To take advice, or not to take advice? There are all sorts of opinions about whether or not you should listen to experts or follow the wisdom or the crowd when creating your daily fantasy lineups. Some people argue that falling into a certain pattern of thinking, the same as everyone else, can be disastrous, while others maintain that the aggregate of expert opinions taken in isolation can be very powerful.

I find myself in the middle. I believe “the crowd” can be very useful, but only if harnessed correctly. First, let me explain what I mean by the “wisdom of the crowd.”


The wisdom of the crowd is a phenomenon by which the average of expert opinions tends to beat out the majority of those opinions taken in isolation. If we were to poll the top daily fantasy experts on their favorite plays each week and then use the players who showed up the most often, there’s a good chance we could actually perform quite well against each of those experts by themselves.

The idea is that you are going to be wrong in one direction, I’ll be wrong in another, someone else in another. By taking the average of our beliefs, we can factor out all of our individual biases to obtain a prediction that’s probably closer to reality than the majority of our predictions alone.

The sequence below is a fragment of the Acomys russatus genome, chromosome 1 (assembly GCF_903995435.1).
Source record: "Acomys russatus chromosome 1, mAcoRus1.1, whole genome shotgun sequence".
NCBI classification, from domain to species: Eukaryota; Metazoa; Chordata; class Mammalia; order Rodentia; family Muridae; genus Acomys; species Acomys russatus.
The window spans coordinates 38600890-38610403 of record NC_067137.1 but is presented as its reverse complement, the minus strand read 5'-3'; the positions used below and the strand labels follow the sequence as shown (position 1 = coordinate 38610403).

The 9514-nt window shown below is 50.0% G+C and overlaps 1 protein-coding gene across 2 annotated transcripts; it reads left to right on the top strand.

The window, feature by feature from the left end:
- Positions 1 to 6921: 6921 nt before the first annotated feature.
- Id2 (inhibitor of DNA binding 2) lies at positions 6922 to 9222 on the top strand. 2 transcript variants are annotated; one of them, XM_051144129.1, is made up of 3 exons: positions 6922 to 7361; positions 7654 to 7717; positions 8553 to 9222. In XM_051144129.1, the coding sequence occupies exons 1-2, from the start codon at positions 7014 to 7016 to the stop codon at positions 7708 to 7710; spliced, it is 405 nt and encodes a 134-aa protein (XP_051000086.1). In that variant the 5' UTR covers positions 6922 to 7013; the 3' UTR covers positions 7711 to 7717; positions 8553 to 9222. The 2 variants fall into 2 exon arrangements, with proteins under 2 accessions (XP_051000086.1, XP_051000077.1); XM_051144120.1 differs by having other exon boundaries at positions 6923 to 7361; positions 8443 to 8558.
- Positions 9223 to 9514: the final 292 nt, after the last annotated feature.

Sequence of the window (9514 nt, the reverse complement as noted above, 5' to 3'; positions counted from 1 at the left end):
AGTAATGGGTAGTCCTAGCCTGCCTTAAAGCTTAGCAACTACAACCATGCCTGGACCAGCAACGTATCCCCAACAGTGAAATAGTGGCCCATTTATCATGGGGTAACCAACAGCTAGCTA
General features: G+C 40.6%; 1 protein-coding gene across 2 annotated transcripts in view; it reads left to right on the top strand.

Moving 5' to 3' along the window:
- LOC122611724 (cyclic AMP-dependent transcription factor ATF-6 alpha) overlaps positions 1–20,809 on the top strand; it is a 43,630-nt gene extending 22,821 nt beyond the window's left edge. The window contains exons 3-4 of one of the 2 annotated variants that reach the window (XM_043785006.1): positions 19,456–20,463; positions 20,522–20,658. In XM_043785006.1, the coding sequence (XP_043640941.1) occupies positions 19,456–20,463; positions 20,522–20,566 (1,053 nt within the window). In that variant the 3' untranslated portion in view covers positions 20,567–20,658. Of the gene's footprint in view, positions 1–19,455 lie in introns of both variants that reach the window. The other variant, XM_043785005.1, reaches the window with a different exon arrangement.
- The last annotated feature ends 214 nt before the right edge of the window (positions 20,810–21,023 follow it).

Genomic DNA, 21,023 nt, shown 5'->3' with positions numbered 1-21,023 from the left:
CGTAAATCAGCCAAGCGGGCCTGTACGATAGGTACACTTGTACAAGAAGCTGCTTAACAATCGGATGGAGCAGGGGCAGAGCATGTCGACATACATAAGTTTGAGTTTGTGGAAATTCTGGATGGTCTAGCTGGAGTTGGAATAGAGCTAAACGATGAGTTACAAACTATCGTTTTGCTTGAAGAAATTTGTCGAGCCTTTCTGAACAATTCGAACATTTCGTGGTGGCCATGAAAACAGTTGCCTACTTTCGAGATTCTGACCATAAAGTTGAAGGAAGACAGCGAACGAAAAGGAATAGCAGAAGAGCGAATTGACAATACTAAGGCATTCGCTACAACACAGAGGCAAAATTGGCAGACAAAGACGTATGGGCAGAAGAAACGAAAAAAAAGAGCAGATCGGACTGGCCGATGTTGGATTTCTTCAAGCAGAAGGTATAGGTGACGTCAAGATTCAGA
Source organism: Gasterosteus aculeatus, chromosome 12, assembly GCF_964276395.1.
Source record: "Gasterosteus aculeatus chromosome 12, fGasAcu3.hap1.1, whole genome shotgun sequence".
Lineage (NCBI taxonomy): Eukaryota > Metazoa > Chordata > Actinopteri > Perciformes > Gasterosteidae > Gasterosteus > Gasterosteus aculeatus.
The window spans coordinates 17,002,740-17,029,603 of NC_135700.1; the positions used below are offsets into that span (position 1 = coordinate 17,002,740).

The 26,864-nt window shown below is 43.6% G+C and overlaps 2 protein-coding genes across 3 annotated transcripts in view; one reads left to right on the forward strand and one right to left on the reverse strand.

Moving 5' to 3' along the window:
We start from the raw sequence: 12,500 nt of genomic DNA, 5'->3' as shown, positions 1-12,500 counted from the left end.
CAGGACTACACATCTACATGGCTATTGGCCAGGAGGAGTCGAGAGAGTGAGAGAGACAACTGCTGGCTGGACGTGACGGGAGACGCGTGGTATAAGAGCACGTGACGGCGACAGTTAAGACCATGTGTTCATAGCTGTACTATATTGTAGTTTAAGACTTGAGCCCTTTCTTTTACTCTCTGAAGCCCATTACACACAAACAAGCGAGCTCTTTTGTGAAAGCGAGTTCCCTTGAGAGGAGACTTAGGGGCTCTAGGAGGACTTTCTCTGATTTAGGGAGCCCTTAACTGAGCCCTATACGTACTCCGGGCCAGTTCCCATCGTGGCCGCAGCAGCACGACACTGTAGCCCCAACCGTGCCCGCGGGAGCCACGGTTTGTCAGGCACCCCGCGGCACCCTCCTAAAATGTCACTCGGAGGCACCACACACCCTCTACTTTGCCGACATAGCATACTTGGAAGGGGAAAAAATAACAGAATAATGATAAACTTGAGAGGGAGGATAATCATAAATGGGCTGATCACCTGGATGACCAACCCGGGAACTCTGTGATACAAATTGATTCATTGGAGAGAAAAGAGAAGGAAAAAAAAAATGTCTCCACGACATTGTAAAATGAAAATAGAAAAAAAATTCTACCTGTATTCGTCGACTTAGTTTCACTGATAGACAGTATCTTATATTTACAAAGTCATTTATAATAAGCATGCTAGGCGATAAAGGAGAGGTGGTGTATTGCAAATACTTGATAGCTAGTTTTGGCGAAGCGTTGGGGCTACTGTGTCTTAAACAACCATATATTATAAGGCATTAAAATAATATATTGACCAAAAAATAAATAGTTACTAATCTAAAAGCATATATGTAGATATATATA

The primary benefit of a wisdom of the crowd approach to daily fantasy sports is accuracy. As I mentioned, I think the aggregate of expert opinions will generally be pretty powerful.

This has the most use in cash games, where the primary objective is to find value. In head-to-head and 50/50 leagues, the goal is ultimately to find as much total value as possible. I think a wisdom of the crowd approach helps to do that.


Where wisdom of the crowd fails is in tournaments. In GPPs, there’s a strong incentive to get away from what the crowd is thinking. Since ownership rates matter so much in tournaments, it can be really detrimental to have a lineup that looks just like everyone else.

I still use expert opinions in my tournament research, but really just as a way to predict ownership. I want to know 1) who everyone likes and 2) who media is suggesting people play so that I can accurately forecast which players will be in the most lineups.

More often than not, I actually fade those players, even though they offer the most value. In most situations, that value is overridden by ownership rates that are too high. Thus, my GPP strategy is a “best of the rest” approach by which I use popular opinion as a barometer for ownership and then select the most high-value players who I don’t believe will be among the most popular.

I am a promoter at DraftKings and am also an avid fan and user (my username is Bales) and may sometimes play on my personal account in the games that I offer advice on. Although I have expressed my personal view on the games and strategies above, they do not necessarily reflect the view(s) of DraftKings and I may also deploy different players and strategies than what I recommend above.